Impact of curricula on student learning: a comparison of six chemical engineering programmes in three Washington Accord countries
Despite homogenisation due to accreditation requirements, there remain significant variations in day-to-day structuring of engineering curricula. This article shows these variations, and their influence on students’ learning experiences, in three Washington Accord countries – England, South Africa, and the United States. The curricular parameters that we focus on include weekly contact hours, curricular rigidity, and the structure of the first year of the degree. Findings obtained through an analysis of undergraduate handbooks, weekly timetables of the different courses, and student interviews suggest considerable differences across the engineering programmes along these parameters, both within and across national boundaries. A high contact time, particularly in the South African programmes we studied, limits students’ capacity to self-study and participate in extra-curricular activities. In contrast, programmes that we studied in the US and England, which offer more opportunity for electives, allow students to diversify their skillsets but potentially prevent them from acquiring discipline-specific engineering competency. Finally, we noted variations in the structuring of the first year of the degree. Where a programme introduces a significant number of courses specific to chemical engineering from the first year, students tend to build an early understanding of the discipline, while limiting their capacity to change majors.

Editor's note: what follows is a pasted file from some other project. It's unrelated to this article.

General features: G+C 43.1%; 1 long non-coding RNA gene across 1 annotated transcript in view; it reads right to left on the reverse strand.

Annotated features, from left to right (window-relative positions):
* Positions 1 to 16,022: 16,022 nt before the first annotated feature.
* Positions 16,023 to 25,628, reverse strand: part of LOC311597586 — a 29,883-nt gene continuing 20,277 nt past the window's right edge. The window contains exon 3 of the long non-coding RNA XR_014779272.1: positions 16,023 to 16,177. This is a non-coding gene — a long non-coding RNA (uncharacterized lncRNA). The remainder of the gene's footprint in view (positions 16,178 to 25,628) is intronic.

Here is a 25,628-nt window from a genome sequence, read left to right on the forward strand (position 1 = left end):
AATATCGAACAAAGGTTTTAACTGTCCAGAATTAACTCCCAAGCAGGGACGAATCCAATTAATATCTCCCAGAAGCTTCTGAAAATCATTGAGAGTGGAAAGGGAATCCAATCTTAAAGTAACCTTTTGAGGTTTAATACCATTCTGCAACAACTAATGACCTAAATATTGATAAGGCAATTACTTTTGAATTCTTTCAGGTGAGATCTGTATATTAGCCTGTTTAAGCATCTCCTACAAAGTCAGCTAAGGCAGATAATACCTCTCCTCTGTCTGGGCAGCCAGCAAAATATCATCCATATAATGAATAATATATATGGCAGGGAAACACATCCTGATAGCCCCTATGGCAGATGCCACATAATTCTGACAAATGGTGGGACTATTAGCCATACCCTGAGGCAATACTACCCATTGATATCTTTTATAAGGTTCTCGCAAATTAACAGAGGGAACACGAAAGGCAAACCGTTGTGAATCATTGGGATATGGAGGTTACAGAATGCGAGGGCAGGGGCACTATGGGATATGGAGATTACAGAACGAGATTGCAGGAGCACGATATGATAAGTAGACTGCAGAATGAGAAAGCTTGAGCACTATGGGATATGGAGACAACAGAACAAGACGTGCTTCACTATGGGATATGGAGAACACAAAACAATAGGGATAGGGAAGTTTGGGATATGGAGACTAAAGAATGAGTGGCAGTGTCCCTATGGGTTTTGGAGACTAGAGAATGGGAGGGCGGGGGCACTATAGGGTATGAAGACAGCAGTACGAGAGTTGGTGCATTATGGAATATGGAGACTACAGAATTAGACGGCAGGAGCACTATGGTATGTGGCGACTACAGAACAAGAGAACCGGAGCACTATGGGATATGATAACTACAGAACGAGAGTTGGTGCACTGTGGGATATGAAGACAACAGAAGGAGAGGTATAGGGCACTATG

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Copyright (c) 2023 Ashish Agrawal, Johnson Carroll, Margaret Blackie, Kayleigh Rosewell, Nicole Pitterson
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